The Challenge of Reducing Subsidies and Trade Barriers
59 Pages Posted: 20 Apr 2016
Date Written: September 22, 2004
This is one of 10 studies for the Copenhagen Consensus Project that sought to evaluate the most feasible opportunities to improve welfare globally and alleviate poverty in developing countries. Anderson argues that phasing out distortionary government subsidies and barriers to international trade will yield an extraordinarily high benefit-cost ratio. A survey is provided of recent estimates using global economywide simulation models of the benefits of doing that by way of the current Doha round of multilateral trade negotiations. Even if adjustment costs are several times as large as suggested by available estimates, the benefit-cost ratio from seizing this opportunity exceeds 20. That is much higher than the rewards from regional or bilateral trade agreements or from providing preferential access for least-developed countries' exports to high-income countries. Such reform would simultaneously contribute to alleviating several of the other key challenges reflected in the United Nation's Millennium Development Goals.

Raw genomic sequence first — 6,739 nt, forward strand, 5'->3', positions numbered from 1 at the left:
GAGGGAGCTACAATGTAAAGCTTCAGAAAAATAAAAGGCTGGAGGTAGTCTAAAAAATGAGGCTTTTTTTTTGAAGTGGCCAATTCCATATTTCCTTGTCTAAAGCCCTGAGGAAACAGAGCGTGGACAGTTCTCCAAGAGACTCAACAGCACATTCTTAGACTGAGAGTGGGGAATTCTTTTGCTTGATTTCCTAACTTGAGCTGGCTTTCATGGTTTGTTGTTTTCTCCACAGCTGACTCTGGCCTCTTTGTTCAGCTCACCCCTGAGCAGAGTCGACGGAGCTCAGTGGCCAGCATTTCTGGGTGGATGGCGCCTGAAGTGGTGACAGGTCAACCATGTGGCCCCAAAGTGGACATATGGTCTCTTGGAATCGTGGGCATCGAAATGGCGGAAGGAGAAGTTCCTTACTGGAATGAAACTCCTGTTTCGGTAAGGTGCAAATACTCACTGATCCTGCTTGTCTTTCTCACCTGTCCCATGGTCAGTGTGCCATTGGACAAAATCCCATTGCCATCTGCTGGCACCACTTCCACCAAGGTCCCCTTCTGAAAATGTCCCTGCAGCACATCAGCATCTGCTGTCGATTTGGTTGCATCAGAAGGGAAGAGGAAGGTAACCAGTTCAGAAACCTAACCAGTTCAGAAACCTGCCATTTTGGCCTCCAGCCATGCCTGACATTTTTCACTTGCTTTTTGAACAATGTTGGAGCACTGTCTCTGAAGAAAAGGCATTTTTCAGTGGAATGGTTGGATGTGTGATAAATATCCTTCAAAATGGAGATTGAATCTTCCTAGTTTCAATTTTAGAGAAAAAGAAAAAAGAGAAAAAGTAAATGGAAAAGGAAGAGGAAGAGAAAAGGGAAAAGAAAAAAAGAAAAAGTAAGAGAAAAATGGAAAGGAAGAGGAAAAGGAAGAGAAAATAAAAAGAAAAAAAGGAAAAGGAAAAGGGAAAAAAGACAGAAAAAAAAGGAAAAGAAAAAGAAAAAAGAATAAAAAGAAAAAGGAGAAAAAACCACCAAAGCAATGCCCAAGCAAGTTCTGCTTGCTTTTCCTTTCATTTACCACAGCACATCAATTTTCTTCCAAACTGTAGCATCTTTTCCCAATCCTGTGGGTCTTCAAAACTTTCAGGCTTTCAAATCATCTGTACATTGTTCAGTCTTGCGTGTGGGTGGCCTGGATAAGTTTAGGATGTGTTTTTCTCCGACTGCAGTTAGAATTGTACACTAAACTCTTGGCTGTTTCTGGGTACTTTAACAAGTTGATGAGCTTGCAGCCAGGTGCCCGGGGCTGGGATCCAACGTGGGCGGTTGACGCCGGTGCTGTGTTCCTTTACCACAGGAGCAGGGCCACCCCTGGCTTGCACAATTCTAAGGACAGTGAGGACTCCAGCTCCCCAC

This paper - a product of the Trade Team, Development Research Group - is part of a larger effort in the group to better understand the likely consequences of further trade liberalization for global economic welfare and its distributional effects, particularly for the poor in developing countries.
Keywords: trade policy reform, subsidy reduction, Doha Development Agenda
JEL Classification: F02, F13, F15, F17
Suggested Citation: Suggested Citation